Saturday, October 4, 2008

First Aid Kits For Dogs - What You Need

1. Adhesive Bandage (Elastoplast etc) 2.5 cm wide
2. Antibiotic Powder
3. Antiseptic Spray (blue, purple or pink). e.g: Chloromide or cetrigen spray.
4. Antiseptic Wash
5. Aspirin e.g.: 1/4 of a tablet per 10kg twice daily as required, but for no more than 3 days.(for pain relief).
6. Bucket or Elizabethan Collar
7. Cotton Wool (1 roll not balls)
8. Gauze bandage (cotton) 2.5 cm wide
9. Hydrogen peroxide 3% Solution
10. Iodine Solution (Betadine)
11. Liquid Tears
12. Paraffin Oil
13. Salt- To induce vomiting 3 teaspoons in half a cup of warm water or a teaspoonful on the back of the tongue.
14. Scissors
15. Syrup Of Ipecac- To induce vomiting 2mls per kilogram of body weight.
16. Thermometer. Normal temperature is 38.5c
Keep the kit in a cool clean place, in a portable case. Take it away with you. Wherever the dog goes, it goes.
Try to have someone help hold the dog and a muzzle may be necessary.Use a large piece of cotton wool and wrap it around and around the leg suspected of being fractured. Then use a plain cotton bandage or Elastoplast to wrap over the cotton wool. Be firm but not constricting. This will splint the leg satisfactorily for transporting to the vet.
Any fresh wound must be treated with first aid, either by you first and then your vet or just by your vet. Depending on how deep and sore it is will determine the need for an anesthetic or sedation. Minor wounds, which do not require stitching, can be attended to by yourself providing you have the basic first-aid kit. You may need someone's assistance so that your hands are free, but do not attempt it if the dog is in too much pain. It is not worth saving money and putting your dog through the pain or you getting bitten. It is quicker and easier to sedate the dog and repair the wound without the dog suffering.
Why clean the wound? -
Prevent infection - which reduces pain and inflammation and it increases healing time. Dogs enjoy lying in sandy and garden areas, swimming and chewing on old bones that are full of bacteria. These provide an ideal way for an infection to enter a wound.
When you find a wound, cut or abrasion the first thing to do is:
- Trim away the hair as short as possible.
- Prepare a solution of an antiseptic wash (a solution means to dilute the concentrate. Dilute iodine with warm water until it is a weak tea color)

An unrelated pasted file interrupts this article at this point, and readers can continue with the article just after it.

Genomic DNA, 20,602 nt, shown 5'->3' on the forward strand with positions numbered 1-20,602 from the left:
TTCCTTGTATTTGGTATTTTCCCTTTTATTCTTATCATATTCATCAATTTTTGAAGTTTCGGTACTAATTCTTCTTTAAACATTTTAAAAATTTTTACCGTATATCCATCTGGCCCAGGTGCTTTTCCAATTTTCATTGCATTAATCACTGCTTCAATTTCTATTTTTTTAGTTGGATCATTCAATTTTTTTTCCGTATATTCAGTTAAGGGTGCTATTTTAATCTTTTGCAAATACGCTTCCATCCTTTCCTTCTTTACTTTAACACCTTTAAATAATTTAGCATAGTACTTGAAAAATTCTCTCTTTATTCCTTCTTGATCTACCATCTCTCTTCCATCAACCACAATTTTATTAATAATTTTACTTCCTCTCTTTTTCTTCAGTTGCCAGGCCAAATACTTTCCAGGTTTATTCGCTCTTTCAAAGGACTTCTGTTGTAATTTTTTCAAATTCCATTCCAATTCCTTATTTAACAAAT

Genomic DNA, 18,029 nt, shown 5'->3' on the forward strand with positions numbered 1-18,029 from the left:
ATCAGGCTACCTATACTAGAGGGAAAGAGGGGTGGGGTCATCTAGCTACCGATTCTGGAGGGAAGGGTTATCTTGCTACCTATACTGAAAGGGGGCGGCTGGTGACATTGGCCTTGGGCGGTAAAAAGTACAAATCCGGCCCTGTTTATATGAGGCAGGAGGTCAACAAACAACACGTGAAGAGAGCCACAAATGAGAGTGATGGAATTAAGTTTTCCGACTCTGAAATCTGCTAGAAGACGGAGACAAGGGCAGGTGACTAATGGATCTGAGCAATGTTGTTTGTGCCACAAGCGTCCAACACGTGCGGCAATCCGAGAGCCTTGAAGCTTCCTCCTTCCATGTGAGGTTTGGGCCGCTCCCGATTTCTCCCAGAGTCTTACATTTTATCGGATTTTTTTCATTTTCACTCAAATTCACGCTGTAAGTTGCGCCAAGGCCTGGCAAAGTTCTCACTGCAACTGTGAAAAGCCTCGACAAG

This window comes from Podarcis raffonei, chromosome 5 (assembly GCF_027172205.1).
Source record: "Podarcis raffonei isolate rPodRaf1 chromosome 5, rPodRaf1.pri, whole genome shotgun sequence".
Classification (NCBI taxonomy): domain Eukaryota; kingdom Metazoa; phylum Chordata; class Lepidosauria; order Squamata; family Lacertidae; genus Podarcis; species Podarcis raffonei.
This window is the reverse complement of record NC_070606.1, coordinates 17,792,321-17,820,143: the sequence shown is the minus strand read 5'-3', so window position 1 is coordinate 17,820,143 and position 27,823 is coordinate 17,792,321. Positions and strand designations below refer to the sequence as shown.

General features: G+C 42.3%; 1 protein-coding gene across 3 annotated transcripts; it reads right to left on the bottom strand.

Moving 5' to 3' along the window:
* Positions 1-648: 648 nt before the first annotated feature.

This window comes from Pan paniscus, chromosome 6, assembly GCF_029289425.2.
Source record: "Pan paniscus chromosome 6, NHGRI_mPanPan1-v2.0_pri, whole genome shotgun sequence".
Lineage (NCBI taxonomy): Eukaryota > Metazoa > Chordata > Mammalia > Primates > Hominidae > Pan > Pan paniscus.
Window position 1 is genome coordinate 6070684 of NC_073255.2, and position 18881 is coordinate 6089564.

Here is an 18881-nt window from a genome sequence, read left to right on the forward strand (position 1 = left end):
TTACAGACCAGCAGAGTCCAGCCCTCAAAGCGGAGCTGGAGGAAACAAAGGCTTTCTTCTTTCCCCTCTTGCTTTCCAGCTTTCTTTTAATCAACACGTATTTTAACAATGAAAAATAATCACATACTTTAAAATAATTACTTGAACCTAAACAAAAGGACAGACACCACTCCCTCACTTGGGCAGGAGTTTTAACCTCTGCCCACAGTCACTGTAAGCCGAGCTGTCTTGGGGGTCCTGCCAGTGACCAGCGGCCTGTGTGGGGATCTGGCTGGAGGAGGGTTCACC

- Bathe the wound to remove debris like sand, grass, and hair.
- Always begin in the center of the wound and work outwards. Dispose of swab (cotton wool piece) after each time you reach the outer edge of the wound.
- Allow to dry or pat dry the wound with a dry swab.
- If a dressing for drawing out infection is needed apply now with a poultice and an elastoplast bandage (take care not to apply too much pressure).
- An Elizabethan collar may also be needed.
- If the wound is OK. to leave open, apply the wound sealer. This also helps keep flies away and deters the dog from licking.
- Licking the wound at this stage will not help. It would only introduce more bacteria into a clean wound and keep it moist which slows healing and aids bacteria growth. When a dog licks a fresh wound that has a lot of debris in it there is some benefit in having the wound cleaned, but not as much as in using an antiseptic solution.
- If, when you find the wound the infection has already become an abscess (puss) then you must trim the hair as explained earlier and then apply diluted hydrogen peroxide at a 3% solution. This will bubble up and clean up the abscess, then continue as a normal wound.
- Most abscesses will require veterinary attention as antibiotics are essential for healing and often surgery is required to repair the damaged area.
On a more serious note, there could come a time when you have to make the gut wrenching decision to put your dog down. For a detailed procedure of dog euthanasia and to help prepare you for the day, there is a tutorial at
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1 comment:

mrbill15 said...

Everyone should have a first aid kit for their pets and themselves